I first came across this particular tea when Char reviewed it, and after reading the description on the White2Tea web site I was sold…
“A blend of raw Puer material meant for the daily grind. Sweetness and a delightful fragrance. Solid, reliable, affordable, and better quality than you’d expect for the price. Tea for the everyday. Tea for the people.”
Sounded right up my street. After a bit of bankety-bank and PayPal plastic fantastic interwebbery magick, an order was duly placed.
At the time of ordering I paid US$19.00, for which you get a 200 gram beeng cha that comes in a typically off-the-wall White2Tea wrapper.
The cake itself was nicely compacted, but still easy enough to open up with the small knife (as opposed to the pick) I use for this task. Individual leaves separated off from the cake cleanly and without any trouble.
I cupped my hands over the dried leaves and exhaled on them, a technique I first saw used by James Norwood Pratt in a YouTube video. The idea is to get a feel for the aroma of the leaf, and in this case the leaves gave off a strong suggestion of leather.
I dropped 5 or 6 grams into a 150 ml gaiwan, and heated water to about 95° C.
A quick rinse was performed to deal with any tea dust, wake up the leaves, and warm up all the teaware. Once that was out of the way, it was time to get brewing – 5 seconds for the first infusion, with each subsequent steeping 5 seconds longer than the last.
As per usual with a first flash infusion there was a distinct feeling of the tea just beginning to open up, but you could still see even at that early stage that this tea had plenty in the tank.
The usual sheng flavour profile was there, all the familiar earthy, umami goodness, but now that leather component was complemented by dried porcini mushrooms. For reasons I’m at a loss to explain the residual aroma in the cup reminded me of a small plaster figurine of the Lincoln Imp I bought way back in the early 70s.
The cha qi made its presence known right away. It started off with a fluttering sensation in the stomach, that quickly morphed into a full-on whacked out dreamy state. I instantly knew this was going to be a long, day claiming session, something I was entirely happy with…
On the second steeping the body of the tea broth thickened up considerably, and started to display a delicious creaminess.
By the third I started to get a hint of fresh tobacco, as well as a suggestion of camp-fire smokiness. Every time the gaiwan was decanted into the gong dao bei it was quickly refilled – this was a very more-ish tea.
After the fifth infusion I got a terrible case of the munchies, and had no choice but to pull my lunch out of the fridge, a salmon and broccoli salad with loads of freshly ground pepper and a splash of hot sauce.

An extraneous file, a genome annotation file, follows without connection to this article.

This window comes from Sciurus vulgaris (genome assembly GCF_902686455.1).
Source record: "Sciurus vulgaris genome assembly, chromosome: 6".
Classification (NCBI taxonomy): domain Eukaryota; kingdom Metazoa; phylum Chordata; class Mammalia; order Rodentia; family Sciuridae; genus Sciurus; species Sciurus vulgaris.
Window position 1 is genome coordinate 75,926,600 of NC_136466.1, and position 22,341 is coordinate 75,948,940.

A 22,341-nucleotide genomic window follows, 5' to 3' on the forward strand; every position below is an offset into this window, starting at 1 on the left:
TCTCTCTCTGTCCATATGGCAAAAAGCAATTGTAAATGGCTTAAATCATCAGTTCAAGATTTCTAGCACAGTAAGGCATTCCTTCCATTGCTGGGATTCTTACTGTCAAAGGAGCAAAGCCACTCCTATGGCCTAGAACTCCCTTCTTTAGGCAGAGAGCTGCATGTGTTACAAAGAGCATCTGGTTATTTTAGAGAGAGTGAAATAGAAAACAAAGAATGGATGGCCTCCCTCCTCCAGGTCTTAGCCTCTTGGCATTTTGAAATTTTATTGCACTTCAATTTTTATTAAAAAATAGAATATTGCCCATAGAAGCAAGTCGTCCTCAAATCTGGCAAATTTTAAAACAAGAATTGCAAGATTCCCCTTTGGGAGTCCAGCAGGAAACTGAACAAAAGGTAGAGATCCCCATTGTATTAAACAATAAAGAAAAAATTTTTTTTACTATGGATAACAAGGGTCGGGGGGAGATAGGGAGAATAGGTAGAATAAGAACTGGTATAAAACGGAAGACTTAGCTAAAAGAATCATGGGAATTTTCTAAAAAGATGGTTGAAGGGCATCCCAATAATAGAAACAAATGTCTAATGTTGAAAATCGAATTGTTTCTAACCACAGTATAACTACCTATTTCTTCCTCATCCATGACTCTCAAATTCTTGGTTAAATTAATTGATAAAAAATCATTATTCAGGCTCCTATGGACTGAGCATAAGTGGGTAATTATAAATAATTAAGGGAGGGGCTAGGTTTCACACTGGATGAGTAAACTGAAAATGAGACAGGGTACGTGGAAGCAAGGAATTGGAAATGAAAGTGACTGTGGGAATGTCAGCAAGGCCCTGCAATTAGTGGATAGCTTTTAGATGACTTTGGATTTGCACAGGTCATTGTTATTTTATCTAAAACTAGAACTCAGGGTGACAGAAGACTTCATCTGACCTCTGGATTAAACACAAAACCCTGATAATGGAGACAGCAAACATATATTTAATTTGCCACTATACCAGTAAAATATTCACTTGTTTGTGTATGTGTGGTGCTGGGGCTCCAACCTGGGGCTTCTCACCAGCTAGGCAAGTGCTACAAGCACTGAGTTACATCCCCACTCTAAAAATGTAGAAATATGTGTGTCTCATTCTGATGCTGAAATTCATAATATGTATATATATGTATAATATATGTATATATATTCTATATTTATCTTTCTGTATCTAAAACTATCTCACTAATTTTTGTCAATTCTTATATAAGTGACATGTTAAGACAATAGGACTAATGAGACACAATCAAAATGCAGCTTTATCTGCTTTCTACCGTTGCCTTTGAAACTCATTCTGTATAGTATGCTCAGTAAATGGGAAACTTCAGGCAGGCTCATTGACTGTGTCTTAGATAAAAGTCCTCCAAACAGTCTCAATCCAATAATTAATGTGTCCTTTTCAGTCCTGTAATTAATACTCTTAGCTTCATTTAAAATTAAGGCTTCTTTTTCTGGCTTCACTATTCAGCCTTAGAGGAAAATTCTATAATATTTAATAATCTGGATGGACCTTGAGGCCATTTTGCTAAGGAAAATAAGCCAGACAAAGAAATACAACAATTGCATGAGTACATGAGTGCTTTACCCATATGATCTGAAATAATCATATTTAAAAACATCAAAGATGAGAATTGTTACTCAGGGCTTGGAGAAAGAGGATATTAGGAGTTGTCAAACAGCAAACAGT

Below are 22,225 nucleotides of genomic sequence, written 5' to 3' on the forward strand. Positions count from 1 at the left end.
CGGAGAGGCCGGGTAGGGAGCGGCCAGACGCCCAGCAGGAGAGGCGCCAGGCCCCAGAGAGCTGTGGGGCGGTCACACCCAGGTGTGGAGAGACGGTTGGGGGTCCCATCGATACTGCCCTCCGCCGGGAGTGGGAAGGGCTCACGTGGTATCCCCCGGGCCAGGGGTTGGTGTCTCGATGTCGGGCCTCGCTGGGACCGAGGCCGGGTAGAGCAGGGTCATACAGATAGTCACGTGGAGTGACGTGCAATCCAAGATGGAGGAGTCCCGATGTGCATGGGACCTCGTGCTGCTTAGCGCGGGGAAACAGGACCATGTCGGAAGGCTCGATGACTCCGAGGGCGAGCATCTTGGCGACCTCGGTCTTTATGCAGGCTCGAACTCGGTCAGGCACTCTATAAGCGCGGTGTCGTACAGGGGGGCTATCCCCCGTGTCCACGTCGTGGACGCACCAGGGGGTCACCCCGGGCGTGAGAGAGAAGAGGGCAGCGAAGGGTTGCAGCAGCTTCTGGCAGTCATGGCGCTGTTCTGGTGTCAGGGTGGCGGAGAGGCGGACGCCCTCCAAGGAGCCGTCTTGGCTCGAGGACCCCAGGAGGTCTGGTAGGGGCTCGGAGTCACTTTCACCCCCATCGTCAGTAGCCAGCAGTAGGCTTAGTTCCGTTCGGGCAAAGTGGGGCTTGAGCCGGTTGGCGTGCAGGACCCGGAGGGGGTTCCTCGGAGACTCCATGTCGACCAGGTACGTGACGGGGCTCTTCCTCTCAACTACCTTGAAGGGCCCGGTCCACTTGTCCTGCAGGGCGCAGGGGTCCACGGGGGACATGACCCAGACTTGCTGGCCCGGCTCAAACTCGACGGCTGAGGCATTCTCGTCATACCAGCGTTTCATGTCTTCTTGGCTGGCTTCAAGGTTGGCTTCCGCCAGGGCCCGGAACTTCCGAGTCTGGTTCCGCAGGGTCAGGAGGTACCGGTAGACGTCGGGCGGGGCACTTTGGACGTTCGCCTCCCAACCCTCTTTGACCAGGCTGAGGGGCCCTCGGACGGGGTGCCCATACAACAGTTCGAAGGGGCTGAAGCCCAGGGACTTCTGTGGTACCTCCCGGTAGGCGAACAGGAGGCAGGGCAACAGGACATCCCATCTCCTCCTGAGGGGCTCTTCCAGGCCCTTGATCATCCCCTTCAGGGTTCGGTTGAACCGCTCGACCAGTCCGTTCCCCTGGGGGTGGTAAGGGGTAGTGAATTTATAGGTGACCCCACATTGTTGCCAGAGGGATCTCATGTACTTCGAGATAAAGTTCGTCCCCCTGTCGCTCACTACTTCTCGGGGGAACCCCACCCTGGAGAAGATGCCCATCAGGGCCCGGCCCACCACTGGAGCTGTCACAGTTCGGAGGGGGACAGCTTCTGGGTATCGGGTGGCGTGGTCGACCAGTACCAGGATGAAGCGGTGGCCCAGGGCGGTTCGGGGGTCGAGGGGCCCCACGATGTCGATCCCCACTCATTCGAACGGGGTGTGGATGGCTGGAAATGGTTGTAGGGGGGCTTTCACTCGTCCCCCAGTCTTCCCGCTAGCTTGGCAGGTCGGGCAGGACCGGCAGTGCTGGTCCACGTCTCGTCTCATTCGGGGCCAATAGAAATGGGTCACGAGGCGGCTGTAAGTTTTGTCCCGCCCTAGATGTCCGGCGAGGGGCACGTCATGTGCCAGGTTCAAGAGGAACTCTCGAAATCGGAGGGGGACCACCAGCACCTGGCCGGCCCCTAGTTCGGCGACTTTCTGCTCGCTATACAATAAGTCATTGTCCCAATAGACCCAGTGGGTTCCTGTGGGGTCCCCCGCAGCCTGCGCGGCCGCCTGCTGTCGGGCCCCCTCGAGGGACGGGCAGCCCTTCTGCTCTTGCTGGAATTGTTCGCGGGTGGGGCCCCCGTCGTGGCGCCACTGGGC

The 6th, 7th, and 8th infusions were drunk over lunch, and I can happily report that the tea was not overawed at all, in fact it stood its ground rather well and refused to run away and hide even when faced by all those robust flavours.
By the 11th infusion I got the feeling that the flavour was starting to thin out a little, but the tea was still good to go.
By now, my usual early start (hungry cat, 4:30 am), lunch, and all that tea had taken their toll, and I was thoroughly exhausted. I declared a mid-session interval, and retreated to the sanctuary of the master bedroom for a quick nap.
An hour or so later and I was ready for more. I gave the tea and teaware another quick rinse to bring everything back up to temperature again.
By the time infusion 13 came around the steeping duration was up to 80 seconds, and the gaiwan was now getting so hot it had become a two-handed job when decanting the tea out of it.
At infusion 16 I noticed a drop off in the colour and the taste of the tea broth, and so decided to up the steeping times by more than the usual amount.
This meant that infusion 17 became a 2 minute affair, with infusions 18 and 19 weighing in at 3 and 5 minutes respectively. By now the tea was finally running out of steam, and I had other stuff to take care of, so I reluctantly ended the session at that point.
The dreamy state the tea brought on lasted for the rest of the day, one in which I got huge amounts of work done, and with a constant smile attached to the front of my face.
I suspected that a significant part of this rather interesting physical reaction was down to the early part of the session having taken place on an empty stomach, and subsequent sessions have kind of upheld this theory.
When drunk when the stomach was busy digesting rather than crying out to be filled, the tea resulted in a calm but alert state where you were skimming the treetops rather than ploughing through the clouds, if you follow. This more muted cha qi also induced sweaty elbows, for whatever reason.
So, in conclusion, that web-site description was spot on. A great tea for the price, and one that is seeing action hereabouts, as the name suggests, on a daily basis. Definitely one I’ll be re-ordering.